The old ones go first. Disappeared at night by policemen with jaguars. They’re found in the drained aquarium, lying very still.
In his follow up to the hugely acclaimed La Merde (reviewed 2012), Italian writer Cristian Ceresoli creates a world where the dog is red and God is a well-endowed nude with tattoos; where ambition is everything and human skin is traded. Our two unreliable narrators are a brother and sister; Kerfuffle, nicknamed Bafu (Stefano Cenci) and his sister Ado (Silvia Gallerano.) Pubescent 13-year-olds eager for adventures, they are narrating their life story. Whether we trust them or not is up to us.
It takes a moment to adjust your ears to the Italian accents, but once aboard, you’re off on a torrent of words, a journey that flows and eddies through light and dark until you wash up an hour later, beached and bruised. No safe harbour here.
Bafu lives for football and Adu for dance; dad is harsh and ambitious for them both, ‘we are his lasting hope, my sister and I’. Mum likes a drink and a good time. The family unit struggles to keep itself together as society falls apart and puberty adds complications: willy size is important on the football team. Grandpa is missing. A picture builds with hints of a police state and ethnic cleansing, of brutal guards and sinister buildings peopled with corpses. But is the cat really blue, is mum naked under a transparent cagoule, is it even an aquarium? Memory is subjective and childhood full of imagination. We don’t know who to believe.
Cenci and Gallerano are wholly convincing as children and their playfully antagonistic relationship rings true. Dressed in maroon vests and navy pants (almost West Ham colours) they are mocking and punchy with each other, competitive but supportive. There is real sibling love between them as they strive to keep a grip on circumstances that change quickly and are beyond their, or their parents’, control.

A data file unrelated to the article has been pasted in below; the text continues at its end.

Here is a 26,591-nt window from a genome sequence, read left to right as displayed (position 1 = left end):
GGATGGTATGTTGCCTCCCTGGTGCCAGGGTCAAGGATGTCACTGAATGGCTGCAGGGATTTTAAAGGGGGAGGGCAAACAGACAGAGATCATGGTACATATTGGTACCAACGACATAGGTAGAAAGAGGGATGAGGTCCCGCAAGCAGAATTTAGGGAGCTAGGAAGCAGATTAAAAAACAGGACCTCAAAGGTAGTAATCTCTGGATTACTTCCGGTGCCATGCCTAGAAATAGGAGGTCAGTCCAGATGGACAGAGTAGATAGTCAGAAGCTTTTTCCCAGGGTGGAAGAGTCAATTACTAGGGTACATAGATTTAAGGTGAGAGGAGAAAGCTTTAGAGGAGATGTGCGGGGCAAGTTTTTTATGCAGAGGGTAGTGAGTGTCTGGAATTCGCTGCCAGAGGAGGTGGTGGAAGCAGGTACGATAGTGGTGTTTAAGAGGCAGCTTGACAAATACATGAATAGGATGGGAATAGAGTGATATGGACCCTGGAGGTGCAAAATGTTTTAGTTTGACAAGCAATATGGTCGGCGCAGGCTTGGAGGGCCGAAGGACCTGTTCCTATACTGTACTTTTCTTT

Ceresoli’s rich, poetic text is so full of descriptive imagery that you could shut your eyes and see this unnamed city in technicolour, hear it sing. To do so would be to miss two performances of extraordinary force and sensitivity. Like kids, Cenci and Gallerano are rarely still, leaping and prowling over pieces of rostra in an unrestrained dance, full of fire. Clever lighting conjures up secret spaces and brings key moments into focus. Simon Boberg directs the movement with elegance and pace . A rhythmic, subtle soundtrack by Stefano Piro adds tension but never overwhelms.
So how, you may be asking, does all this relate the title, Happy Hour? Ceresoli has said that ‘In Happy Hour we are dealing with a condition of “dictatorship of happiness” and that the children see this coming. “Mom and dad are happy, because being happy is a must.”’
Whilst the words ‘happy hour’ are repeated at intervals, and there’s a horrifically vivid, physical realisation of it at the end, it’s not quite strong enough as a central theme. What we get most powerfully is a play about the rawness and vulnerability of childhood, showing how a city – ‘Paris! New York! Milan! Beijing!’ – any city, can slide stealthily into chaos.
A play that surprises like surrealism and sounds like a symphony, angry, passionate and compelling.